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HomeCannabisHow One Woman Is Successfully Treating Her Epilepsy With Cannabis

How One Woman Is Successfully Treating Her Epilepsy With Cannabis

When Cecelia Sivertson got diagnosed with epilepsy when she was 12, her parents followed their doctor’s advice that she begin a regime of prescription medications. Over the years, she estimates she was given around 15 different drugs. For decades, she took these medications with no side effects.

Then in 2013, Sivertson began to develop tremors and found herself feeling nauseous every day. After someone came into her office and recommended she use cannabis, she started Nana’s Secret Medibles. “I knew I couldn’t be able to afford to to buy medical marijuana if I didn’t have a business.”

Initially, she founded Nana’s Secret Medibles to make cannabis infused brownies, caramel suckers, and brownies. She switched to making soda once she realized that soda gets absorbed faster into the body. “When I started feeling sick, I needed immediate relief. After drinking one soda, I could feel relief within ten minutes.” Compare this to an edible that can take up to two hours for one to feel the effects.

Soon, Sivertson’s symptoms subsided to the point where she felt she could go off her prescription medications and treat herself solely with medical marijuana. Initially, she felt fine but soon learned another secret about the prescription medications she had been taking to treat her epilepsy. “Doctors don’t tell children or their parents that once you start taking prescription drugs to treat epilepsy, it’s a lifetime commitment If you stop taking your medications, you can end up in the hospital with deadly side effects.” In Sivertson’s case, she ended up with debilitating seizures. Other side effects reported by stopping their epilepsy medication include anxiety, depression, suicidal tendencies, and mood disorders.

Presently, Sivertson takes 200 mg of cannabis oil extract daily. She prefers oil made from whole plant extract and not the synthetic cannabis products that have started to make their way into the marketplace. “If I miss taking my cannabis pills for two days, I will start having seizures. But as soon as I take my pills, I am fine.” In her estimation, patients that have epilepsy have different brains with electric currents that misfire. When she takes her cannabis pills, her electric currents move correctly. Unlike prescription drugs that made her high at times, she does not experience any psychoactive effects from the medical marijuana that she takes.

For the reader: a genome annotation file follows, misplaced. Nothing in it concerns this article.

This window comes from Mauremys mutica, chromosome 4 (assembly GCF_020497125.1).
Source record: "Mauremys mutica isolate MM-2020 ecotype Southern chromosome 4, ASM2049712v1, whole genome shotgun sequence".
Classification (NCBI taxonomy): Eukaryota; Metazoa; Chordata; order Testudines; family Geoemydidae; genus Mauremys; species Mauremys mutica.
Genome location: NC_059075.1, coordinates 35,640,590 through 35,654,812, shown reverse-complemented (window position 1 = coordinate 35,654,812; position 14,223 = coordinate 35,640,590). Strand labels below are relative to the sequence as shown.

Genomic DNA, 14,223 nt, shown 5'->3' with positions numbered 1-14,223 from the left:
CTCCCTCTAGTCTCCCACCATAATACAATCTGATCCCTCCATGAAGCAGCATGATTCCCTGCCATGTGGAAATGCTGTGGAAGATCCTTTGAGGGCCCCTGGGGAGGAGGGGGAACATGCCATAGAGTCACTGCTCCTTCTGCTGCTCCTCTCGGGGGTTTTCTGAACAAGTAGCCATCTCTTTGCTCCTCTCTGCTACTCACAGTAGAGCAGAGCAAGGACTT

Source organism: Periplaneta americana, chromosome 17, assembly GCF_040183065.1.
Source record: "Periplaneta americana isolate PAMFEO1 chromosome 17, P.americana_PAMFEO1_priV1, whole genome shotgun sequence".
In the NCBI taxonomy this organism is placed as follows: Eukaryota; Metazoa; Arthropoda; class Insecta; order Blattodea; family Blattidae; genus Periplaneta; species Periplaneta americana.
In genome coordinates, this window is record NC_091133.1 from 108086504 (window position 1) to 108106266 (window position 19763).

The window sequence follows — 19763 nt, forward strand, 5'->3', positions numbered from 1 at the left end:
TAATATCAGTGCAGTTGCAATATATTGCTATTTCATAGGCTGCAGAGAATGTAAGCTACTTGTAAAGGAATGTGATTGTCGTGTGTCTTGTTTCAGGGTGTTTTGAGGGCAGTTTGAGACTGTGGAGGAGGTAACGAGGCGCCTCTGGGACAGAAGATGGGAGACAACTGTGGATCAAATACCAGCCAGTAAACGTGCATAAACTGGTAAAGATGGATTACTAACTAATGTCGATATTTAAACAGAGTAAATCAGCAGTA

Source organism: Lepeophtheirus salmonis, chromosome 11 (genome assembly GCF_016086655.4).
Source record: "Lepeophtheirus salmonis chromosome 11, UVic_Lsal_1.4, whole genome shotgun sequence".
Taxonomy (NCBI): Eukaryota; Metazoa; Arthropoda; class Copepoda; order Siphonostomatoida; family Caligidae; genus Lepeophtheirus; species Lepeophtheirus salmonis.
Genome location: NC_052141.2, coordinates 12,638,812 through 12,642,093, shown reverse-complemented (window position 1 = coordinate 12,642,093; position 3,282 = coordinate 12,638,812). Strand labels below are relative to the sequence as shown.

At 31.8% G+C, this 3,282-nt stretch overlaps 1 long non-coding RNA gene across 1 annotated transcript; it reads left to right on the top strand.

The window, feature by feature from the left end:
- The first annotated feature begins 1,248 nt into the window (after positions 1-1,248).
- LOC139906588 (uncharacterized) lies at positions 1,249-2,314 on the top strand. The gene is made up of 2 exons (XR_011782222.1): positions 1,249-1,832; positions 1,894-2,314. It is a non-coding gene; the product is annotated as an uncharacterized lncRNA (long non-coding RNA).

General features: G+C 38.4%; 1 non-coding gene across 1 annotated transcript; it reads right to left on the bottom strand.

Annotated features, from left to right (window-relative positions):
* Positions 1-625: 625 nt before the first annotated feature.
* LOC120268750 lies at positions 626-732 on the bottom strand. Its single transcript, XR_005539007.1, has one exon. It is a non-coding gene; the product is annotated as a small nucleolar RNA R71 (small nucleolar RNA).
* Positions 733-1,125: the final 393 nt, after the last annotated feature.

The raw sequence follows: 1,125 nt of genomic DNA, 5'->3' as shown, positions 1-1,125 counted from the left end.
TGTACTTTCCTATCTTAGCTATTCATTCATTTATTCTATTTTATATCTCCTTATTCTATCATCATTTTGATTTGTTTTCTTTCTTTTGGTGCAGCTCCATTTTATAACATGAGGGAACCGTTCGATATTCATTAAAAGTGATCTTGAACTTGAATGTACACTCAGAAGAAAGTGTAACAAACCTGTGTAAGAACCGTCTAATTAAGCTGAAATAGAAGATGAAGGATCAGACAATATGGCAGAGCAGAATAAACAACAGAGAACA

Sivertson along wth many producers of cannabis infused edibles had to halt production of their wares due to Washington State’s elimination of their medical cannabis program. She plans to resume production as soon as the paperwork is in order for her to operate under the state’s new licensing process that enables cannabis edibles to be sold in recreational cannabis dispensaries. Also, Sivertson looks to license her brand to other states that have legalized cannabis for medicinal or adult recreational use.

Also, Sivertson is working to raise money to form a foundation for children with epilepsy. She hopes to promote the view that cannabis oil is much less harmful to those children than the the drugs she took for decades. She feels the prescription drugs she was prescribed are being manufactured for billions of dollars profit rather than being produced to heal children.

She believes that if children could be prescribed cannabis pills, they could avoid many of the side effects she experienced while on prescription drugs, as well as the nasty withdrawal symptoms she is experiencing as she tries to get off her medications. “Each time get off one drug, I feel better. Know that once I can get off my prescription drugs, I will be back to full health.”

The Epilepsy Foundation acknowledges medical marijuana as a viable treatment option and offers a summary) of the treatment approaches in treating epilepsy with cannabis. In their estimation “Evidence from laboratory studies, anecdotal reports, and small clinical studies from a number of years ago suggest that cannabidiol, a non-psychoactive compound of cannabis, could potentially be helpful in controlling seizures. Conducting studies can be difficult as researchers have limited access to marijuana due to federal regulations and even more limited access to cannabidiol; there are also increased financial and time constraints.”

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